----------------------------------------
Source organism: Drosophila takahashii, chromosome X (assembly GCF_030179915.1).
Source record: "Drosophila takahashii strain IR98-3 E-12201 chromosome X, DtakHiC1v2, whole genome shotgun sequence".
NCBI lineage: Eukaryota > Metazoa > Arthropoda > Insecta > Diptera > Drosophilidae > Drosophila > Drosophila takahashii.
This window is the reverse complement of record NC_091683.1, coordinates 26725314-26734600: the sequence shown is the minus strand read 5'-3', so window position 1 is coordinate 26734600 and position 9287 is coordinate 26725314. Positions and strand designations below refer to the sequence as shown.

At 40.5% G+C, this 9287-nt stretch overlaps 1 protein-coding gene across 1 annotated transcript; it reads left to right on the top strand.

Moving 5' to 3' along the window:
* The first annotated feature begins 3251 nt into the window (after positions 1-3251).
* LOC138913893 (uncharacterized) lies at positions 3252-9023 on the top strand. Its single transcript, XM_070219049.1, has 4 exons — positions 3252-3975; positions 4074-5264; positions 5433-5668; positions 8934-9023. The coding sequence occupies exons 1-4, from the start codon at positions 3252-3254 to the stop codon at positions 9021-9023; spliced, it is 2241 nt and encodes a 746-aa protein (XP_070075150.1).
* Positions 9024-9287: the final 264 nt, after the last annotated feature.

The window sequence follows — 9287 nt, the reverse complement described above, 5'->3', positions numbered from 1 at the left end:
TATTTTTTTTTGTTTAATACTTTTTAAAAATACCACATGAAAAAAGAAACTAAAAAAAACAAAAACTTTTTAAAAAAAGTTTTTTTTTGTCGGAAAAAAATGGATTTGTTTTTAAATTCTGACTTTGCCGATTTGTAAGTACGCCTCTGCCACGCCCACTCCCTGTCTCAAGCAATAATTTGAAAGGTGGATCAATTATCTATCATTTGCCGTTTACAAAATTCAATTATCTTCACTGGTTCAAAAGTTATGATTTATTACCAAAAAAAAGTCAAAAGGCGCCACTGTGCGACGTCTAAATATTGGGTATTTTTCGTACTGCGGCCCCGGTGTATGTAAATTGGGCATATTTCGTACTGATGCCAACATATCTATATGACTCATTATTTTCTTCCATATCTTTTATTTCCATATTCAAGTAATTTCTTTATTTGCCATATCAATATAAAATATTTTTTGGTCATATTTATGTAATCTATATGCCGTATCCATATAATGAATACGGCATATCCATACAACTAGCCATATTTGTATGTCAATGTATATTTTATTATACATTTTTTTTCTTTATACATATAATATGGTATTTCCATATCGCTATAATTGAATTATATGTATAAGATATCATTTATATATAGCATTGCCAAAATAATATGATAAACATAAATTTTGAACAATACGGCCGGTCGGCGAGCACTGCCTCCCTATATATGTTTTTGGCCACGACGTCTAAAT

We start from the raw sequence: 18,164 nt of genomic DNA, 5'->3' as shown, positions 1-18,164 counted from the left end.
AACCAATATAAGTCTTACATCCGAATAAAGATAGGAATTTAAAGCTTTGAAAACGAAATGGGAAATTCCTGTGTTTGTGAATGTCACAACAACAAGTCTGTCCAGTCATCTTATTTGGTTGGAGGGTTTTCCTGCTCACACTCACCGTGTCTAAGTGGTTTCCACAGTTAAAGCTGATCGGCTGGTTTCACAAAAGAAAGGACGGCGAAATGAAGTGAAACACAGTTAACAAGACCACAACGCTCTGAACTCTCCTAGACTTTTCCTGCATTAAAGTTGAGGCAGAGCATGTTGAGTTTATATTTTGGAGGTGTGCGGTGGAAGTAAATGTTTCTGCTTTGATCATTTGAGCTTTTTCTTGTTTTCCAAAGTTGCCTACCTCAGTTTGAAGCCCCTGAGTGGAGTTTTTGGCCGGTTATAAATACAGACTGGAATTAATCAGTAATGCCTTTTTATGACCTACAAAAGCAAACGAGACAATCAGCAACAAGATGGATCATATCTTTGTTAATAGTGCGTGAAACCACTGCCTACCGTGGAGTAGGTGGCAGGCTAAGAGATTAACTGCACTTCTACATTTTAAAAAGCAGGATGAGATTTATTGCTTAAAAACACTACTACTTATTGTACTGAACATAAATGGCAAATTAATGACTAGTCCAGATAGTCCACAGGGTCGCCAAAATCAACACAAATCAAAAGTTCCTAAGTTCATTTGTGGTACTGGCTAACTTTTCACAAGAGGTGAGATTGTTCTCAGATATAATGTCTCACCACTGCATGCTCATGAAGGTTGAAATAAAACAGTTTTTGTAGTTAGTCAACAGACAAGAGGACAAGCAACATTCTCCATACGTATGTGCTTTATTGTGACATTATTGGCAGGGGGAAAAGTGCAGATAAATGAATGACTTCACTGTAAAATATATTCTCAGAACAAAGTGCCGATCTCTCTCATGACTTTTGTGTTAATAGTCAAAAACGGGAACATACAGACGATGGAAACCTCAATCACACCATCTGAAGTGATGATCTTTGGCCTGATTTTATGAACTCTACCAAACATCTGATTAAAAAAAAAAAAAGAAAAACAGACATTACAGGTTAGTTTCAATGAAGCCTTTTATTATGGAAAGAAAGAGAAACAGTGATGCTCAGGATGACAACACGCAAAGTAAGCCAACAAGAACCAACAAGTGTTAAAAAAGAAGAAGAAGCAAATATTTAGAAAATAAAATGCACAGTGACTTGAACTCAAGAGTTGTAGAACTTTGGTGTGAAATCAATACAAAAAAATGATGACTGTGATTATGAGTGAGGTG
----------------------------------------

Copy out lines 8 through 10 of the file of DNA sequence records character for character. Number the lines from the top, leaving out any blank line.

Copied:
* LOC138913893 (uncharacterized) lies at positions 3252-9023 on the top strand. Its single transcript, XM_070219049.1, has 4 exons — positions 3252-3975; positions 4074-5264; positions 5433-5668; positions 8934-9023. The coding sequence occupies exons 1-4, from the start codon at positions 3252-3254 to the stop codon at positions 9021-9023; spliced, it is 2241 nt and encodes a 746-aa protein (XP_070075150.1).
* Positions 9024-9287: the final 264 nt, after the last annotated feature.

The window sequence follows — 9287 nt, the reverse complement described above, 5'->3', positions numbered from 1 at the left end: